Archive for the ‘Social Media’ Category

Social Media Testing: How simple changes to Twitter copy led to a 119% increase in clickthrough

April 14th, 2016

Here at MECLABS Institute, parent company of MarketingExperiments, we never stop testing. Whether it be subject lines, email copy, Web clinic format or landing pages,  a day rarely goes by where there isn’t an experiment taking place on our campus. This culture of testing extends far beyond just the optimization team — it permeates the entire organization.

Case in point, a recent Twitter test imagined by our resident marketing operations specialist, Walker Ragland. Walker is famous around the Institute for his quick wit, strong marketing copy and love of all things Valdosta, Georgia. You might recognize Walker from last month’s MECLABS Live Optimization webinar, where he provided viewers with actionable tips on improving the performance of their site banners.

“Social media is still a new frontier for this company, so I’ve been encouraged with a generous budget to test out what works and what doesn’t work as far as different aspects of the creative of social,” Walker told me.

Armed with this healthy testing budget and a strong team supporting him, Walker has recently set out to test some of our social media sends across multiple platforms.

For this experiment, Walker wanted to test which Twitter messaging approach would work best when promoting the newest issue of the MECLABS Institute Executive Series.

“This is a relatively new product,  so I tried three different copy options with this test,” Walker said. “The first option used a quote from the piece, and it was a positive quote. The second featured a quote based on a negative point. And then the third option was just a standard offer.”

Take a look at the three approaches that he tested and see if you can correctly pick the winning treatment.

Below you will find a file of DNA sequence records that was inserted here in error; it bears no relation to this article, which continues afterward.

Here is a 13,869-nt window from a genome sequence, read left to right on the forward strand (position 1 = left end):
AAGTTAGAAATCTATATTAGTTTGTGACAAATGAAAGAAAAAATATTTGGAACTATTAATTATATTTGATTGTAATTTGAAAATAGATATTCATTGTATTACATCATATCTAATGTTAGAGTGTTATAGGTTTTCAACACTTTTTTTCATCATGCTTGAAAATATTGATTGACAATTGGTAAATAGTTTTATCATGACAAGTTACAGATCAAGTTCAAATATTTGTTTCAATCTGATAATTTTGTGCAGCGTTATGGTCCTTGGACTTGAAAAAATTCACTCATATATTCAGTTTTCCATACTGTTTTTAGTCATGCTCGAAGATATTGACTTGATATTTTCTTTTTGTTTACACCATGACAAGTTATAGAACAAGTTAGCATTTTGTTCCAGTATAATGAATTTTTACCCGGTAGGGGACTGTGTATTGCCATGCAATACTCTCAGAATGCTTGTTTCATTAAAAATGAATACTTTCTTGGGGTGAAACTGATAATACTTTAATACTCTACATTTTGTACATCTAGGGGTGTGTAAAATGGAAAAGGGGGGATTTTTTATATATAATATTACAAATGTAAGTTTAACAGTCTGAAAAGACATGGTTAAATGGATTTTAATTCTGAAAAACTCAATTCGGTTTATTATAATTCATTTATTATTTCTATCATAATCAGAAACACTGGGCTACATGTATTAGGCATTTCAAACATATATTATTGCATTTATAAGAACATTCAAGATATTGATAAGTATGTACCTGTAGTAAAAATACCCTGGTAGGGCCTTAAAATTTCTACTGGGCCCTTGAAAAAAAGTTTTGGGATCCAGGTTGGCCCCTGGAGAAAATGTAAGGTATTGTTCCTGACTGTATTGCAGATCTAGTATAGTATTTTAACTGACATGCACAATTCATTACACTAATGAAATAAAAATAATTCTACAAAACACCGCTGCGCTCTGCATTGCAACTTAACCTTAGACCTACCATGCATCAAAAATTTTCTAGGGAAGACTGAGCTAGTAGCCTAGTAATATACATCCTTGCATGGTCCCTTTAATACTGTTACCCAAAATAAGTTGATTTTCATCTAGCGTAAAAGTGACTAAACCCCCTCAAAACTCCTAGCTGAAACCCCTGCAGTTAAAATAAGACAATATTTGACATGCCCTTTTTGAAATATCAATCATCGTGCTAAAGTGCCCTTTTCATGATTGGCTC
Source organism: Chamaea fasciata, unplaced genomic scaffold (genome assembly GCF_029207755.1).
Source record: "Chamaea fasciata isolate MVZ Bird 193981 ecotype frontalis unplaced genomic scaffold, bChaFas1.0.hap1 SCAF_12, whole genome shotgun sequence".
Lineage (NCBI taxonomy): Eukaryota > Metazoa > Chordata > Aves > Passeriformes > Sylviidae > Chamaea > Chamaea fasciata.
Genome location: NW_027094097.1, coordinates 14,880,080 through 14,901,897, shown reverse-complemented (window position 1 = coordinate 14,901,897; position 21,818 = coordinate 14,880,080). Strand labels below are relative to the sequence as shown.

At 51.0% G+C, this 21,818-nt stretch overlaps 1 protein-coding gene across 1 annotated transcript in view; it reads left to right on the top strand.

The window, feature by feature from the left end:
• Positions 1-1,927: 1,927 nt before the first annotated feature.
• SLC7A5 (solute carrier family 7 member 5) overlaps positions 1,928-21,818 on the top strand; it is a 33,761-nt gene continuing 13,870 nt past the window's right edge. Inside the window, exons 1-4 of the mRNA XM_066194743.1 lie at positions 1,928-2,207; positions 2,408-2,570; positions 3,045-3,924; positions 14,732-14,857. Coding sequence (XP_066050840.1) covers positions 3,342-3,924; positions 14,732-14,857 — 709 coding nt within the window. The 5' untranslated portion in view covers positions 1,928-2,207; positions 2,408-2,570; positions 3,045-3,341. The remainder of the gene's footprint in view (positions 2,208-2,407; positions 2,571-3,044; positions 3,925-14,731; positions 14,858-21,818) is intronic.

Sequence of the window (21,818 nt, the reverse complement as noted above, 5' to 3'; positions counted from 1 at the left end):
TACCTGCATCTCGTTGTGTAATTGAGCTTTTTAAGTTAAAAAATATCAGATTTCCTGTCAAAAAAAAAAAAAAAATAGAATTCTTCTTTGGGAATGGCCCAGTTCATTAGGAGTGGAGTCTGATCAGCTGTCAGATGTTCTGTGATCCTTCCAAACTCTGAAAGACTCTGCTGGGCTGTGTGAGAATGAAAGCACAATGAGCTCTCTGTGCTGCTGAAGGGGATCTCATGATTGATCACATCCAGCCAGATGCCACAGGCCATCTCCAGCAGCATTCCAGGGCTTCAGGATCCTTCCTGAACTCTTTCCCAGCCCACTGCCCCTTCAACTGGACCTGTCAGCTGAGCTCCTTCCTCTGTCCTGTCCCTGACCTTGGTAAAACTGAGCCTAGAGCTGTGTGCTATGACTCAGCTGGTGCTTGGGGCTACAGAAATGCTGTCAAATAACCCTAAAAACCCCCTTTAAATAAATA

Version A: Positive messaging

  Read more…

A/B Split Testing on Facebook Tabs

November 28th, 2012

Here’s a look at a recent test that Zuzia Soldenhoff-Thorpe, Senior Research Manager, MECLABS, ran on the “Newsletter” tab of the MarketingSherpa Facebook Page.



Here is a look at Zuzia’s hypothesis before she ran the test …

“The control tab lacks value and is very general, which could cause anxiety to visitors because it’s not clear what they would receive if they enter their email address. The treatment page will provide customers value by having a clear headline and subheadline. It will also provide a list of subscriptions a visitor would receive by putting in their email address.”

Primary Research Question: Which tab test will generate the highest conversion rate?

Variables That Will Be Tested: Headline, subheadline, information layout

What We Will Learn: If the treatment wins over the control, this means that visitors prefer a more informational tab rather than a very general one.

  Read more…

Social Media Marketing: Going viral is so easy it’s hard

February 6th, 2012

What makes a message go viral? More importantly, how can you position your marketing messages to go viral?

Here at MECLABS, we recently had a front-row seat to just how easy it can be for a message to go viral. Senior Marketing Manager Justin Bridegan attended a rally at one of Mitt Romney’s events here in Jacksonville. During a break in Mitt’s stump speech, in which the former governor was attacking Newt, Justin yelled out, “Send him to the moon.”

With that comment, Justin changed the course of history. Or at least had a big impact on the latest message to go viral in the 24-hour news cycle.

Mitt started on to his next point, but then spun on his heels and asked, “What did you say?”

Justin, ever the marketer, sold the line even better the second time, “Send him to the moon.”

With that, Mitt changed the course of his speech to talk about Newt’s moon colonies, and within just a few hours, this interaction appeared on sites from New York Post, Los Angeles Times, and 7,131 other related articles.



Click to enlarge


“I never thought what I said would be repeated or shape some of the political discussion or landscape for the day,” Justin said. “Only after posting my video did I realize my comment had been used across the country in many of the major news affiliates.”